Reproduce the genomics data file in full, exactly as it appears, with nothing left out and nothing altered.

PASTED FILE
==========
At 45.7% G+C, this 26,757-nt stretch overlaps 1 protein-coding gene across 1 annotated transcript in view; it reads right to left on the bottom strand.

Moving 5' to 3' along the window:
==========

At 45.7% G+C, this 26,757-nt stretch overlaps 1 protein-coding gene across 1 annotated transcript in view; it reads right to left on the bottom strand.

Moving 5' to 3' along the window: